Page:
Attorney-General-Mitchell, speaking at the dedication of Yale's new Law Quadrangle, is quite right in declaring that the best public service of a law school lies in seeding the ranks of active lawyers with men of high calibre. The quality of judicial administration depends essentially upon individuals, upon the judges and lawyers. Large numbers of mediocre or incapable lawyers, even though honest, without the guidance of intelligent leaders inevitably hinder rather than further the aims of justice. In setting a high standard for itself and its graduates, a law school sets a high standard for all who practice the profession.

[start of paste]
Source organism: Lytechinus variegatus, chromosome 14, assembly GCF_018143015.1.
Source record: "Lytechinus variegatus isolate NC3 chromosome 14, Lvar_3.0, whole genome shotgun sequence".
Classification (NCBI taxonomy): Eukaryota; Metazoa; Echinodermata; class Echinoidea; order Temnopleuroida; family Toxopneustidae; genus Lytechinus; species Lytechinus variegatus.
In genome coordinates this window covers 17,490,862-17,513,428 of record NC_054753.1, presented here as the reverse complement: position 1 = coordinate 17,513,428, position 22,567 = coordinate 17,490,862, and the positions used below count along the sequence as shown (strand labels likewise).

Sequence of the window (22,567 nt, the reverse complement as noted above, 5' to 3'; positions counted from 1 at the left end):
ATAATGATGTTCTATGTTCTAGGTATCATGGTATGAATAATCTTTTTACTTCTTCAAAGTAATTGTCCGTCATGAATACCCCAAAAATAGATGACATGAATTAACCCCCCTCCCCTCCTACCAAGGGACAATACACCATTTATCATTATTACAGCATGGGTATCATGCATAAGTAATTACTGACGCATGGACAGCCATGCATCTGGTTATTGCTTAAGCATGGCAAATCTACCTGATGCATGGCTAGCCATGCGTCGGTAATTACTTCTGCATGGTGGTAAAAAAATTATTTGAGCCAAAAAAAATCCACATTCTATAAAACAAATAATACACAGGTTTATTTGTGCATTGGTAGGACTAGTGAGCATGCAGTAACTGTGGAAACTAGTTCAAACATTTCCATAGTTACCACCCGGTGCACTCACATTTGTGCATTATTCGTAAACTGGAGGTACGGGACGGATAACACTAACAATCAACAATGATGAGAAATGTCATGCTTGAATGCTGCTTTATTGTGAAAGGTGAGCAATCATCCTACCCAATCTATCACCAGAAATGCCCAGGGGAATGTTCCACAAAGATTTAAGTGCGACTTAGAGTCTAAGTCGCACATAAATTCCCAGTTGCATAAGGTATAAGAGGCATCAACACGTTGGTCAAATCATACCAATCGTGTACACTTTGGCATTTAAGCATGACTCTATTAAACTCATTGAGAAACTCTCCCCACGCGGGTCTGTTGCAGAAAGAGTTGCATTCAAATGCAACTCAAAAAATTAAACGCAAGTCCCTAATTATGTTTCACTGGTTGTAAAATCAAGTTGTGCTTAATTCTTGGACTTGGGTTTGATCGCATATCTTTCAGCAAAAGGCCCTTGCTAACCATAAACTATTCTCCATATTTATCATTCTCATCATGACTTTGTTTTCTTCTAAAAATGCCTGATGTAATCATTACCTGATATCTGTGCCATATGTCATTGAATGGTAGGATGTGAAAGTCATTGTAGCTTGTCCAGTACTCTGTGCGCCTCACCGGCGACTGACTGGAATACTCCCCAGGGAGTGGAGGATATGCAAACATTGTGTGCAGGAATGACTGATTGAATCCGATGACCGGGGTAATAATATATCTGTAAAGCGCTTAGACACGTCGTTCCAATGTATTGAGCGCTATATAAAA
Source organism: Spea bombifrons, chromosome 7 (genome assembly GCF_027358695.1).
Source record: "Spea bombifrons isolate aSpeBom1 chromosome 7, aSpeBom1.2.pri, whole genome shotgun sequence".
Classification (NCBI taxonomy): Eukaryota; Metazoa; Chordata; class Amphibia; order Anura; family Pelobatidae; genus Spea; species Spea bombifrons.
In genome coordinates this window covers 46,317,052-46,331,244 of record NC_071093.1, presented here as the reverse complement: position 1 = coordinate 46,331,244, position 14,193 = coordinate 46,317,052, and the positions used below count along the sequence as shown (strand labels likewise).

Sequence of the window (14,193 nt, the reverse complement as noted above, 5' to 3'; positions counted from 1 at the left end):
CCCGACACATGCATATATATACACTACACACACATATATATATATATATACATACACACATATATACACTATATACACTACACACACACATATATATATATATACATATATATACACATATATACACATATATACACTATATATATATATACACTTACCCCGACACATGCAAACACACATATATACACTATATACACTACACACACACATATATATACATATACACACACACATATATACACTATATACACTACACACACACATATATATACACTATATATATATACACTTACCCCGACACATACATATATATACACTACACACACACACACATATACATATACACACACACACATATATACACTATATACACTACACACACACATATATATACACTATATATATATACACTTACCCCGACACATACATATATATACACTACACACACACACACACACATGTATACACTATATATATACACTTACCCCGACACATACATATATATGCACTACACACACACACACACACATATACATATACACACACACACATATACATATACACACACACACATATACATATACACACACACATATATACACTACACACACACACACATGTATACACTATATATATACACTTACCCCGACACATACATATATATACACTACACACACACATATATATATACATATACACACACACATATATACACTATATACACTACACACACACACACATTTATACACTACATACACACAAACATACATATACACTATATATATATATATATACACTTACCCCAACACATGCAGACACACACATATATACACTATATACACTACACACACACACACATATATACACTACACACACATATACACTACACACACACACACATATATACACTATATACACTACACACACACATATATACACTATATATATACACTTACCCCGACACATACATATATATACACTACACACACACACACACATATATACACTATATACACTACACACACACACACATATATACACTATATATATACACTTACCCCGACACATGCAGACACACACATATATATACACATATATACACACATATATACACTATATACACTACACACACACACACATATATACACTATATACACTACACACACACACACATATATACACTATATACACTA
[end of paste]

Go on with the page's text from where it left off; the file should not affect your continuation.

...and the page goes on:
However, while a law school may supply the great men of the profession, no matter how fine its professors or how high its standards, it cannot by itself eliminate the poorer element. The present overcrowding in the legal profession forces many men to resort to unscrupulous practices. The existence of a situation such as this is made possible by the comparatively low requirements for permission to practice existing in many states; while the law school may set the maximum standard, the minimum is determined by the laws of these states. It is the duty of the law schools to make standards as high as possible, but it is just as much the office of the governments to maintain the minimum requirements at a sufficiently high level, by supervising more carefully the quality, and through quality, the quantity, of men admitted to the bar.